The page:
Tech for Good Ten: Get Online Week goes live, Australian researchers create water super sensors, Facebook test-flights its first internet drones and a new digital showcase of investigative techniques

26th July 2016 Posted by: Sam Firman

Welcome to the Tech For Good Ten, where we share the best 10 links in the Tech For Good world from the past seven days.

We’re aiming to share a wide range of links, meeting the people behind the latest digital innovations, showcasing the greatest tech for good products, looking at the future of social change technology, and exploring the themes and social issues that technology is tackling locally and globally.

Most importantly, we’ll be meeting the people and institutions who are actually using this technology, showing the positive difference it makes in their lives, their communities and the world around them.

We’re also encouraging debate around “What exactly is Tech For Good?” Join the debate in the comments below. We’re here to discuss all things Tech For Good. Got a link to share with the Tech For Good Team? Tweet us at  @techfotgoodtv  or leave a comment on our Facebook page.

Tech For Good Ten | 26.07.2016

1//  Get Online Week goes live

17-23 October will see thousands of events take place in communities all across the country as part of the UK’s Get Online Week, showing people how the internet can make life easier, cheaper, healthier and more fun. You can now register to take part in the campaign.

2//  MapSwipe: crowdsourced mapping in vulnerable regions

MapSwipe is a new mobile app that allows people to crowdsource mapping for vulnerable areas on their phones. It is part of the collaborative Missing Maps project, and could help provide humanitarian organisations with incredibly fast, invaluable information on population clusters.

3// Look Up: public art for public safety

Look Up is a public-art app that alerts pedestrians when they are entering traffic areas particularly prone to crashes. Ironically, for a smartphone app, the intention is not only to keep pedestrians safer, but to get people engaging with their surroundings more and their phones less.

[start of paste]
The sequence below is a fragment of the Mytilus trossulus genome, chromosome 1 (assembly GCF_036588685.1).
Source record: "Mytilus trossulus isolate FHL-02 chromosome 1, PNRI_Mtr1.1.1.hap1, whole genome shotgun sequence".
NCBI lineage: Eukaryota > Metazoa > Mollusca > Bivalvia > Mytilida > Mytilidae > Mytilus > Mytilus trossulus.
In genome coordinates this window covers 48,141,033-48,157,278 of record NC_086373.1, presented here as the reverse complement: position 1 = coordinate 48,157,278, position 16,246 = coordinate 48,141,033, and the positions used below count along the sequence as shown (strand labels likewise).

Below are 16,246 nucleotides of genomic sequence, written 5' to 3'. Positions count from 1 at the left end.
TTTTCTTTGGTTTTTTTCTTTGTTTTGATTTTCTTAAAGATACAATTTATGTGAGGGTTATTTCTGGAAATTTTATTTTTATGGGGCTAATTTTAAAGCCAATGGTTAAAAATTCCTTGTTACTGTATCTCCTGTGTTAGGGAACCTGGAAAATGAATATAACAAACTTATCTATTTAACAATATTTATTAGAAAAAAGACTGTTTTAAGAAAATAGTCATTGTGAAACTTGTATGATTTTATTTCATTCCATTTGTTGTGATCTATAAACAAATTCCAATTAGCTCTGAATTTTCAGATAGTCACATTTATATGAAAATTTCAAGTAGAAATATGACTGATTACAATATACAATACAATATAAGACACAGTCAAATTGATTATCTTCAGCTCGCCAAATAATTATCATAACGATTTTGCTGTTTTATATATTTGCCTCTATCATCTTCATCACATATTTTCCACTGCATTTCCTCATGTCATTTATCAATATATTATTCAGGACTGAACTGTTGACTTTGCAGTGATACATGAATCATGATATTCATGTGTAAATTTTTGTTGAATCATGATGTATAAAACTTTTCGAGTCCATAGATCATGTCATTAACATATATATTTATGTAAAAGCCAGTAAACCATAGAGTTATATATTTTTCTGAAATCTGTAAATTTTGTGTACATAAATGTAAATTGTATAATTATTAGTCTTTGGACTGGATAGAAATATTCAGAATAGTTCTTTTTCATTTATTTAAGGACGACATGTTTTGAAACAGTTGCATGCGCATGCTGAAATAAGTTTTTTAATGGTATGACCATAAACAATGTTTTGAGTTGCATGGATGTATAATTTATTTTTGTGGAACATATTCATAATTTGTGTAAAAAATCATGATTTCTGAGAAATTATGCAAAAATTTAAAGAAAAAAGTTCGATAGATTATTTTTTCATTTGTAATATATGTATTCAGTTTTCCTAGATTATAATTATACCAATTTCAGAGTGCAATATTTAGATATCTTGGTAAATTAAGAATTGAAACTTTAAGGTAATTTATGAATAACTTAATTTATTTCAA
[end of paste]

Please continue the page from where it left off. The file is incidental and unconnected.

4//  The rise of the bio-robot

Harvard researcher Kevin Kit Parker, a professor of bioengineering, and his team have created a stingray-inspired robot that is powered by living rat cells. Robots with living cells that have the ability to respond to external stimuli could help in things like environmental clean-up and monitoring, but the greatest potential lies in healthcare applications.

5//  Super Sensors: live, inexpensive water-quality data

Researchers at University of Western Australia see a future where water-quality data is instantly available and inexpensive, thanks to a new type of environmental sensor they've developed. The team, led by Professor Giacinta Parish, is calling their new technology a super sensor.

6//  No More Ransom: Europol teams with cybersecurity companies to combat ransomware

European police agency Europol is teaming up with cybersecurity companies in an initiative aimed at slowing an exponential rise in ransomware. The scheme revolves around a website that connects victims and police, gives advice and helps with data recovery.

7//  Project Aquila: Facebook completes first test-flight of internet drones

Facebook has successfully concluded the first test flight as part of Project Aquila, which involves building solar-powered aircraft which will fly for months at a time above remote places, beaming down an internet connection.

8//  Mobile Health News: review of the digital-health world for Q2

Mobile Health News have published a thorough review of the second quarter’s digital health news, containing links to the essential headlines and developments you may have missed.

9//  Louisville City Accelerator: wireless smoke detector for vacant homes successfully prototyped

The Louisville City Accelerator team reflects on a recent civic-tech hackathon that created a low-cost wireless smoke detector for vacant homes.

10//  Exposing the Invisible: digital showcase of investigative techniques

Through a series of short films, video interviews, guides and resources, Exposing the Invisible is a new project that will look at different techniques, tools and methods - many of them digital - along with the individual practices of those working at the new frontiers of investigation.


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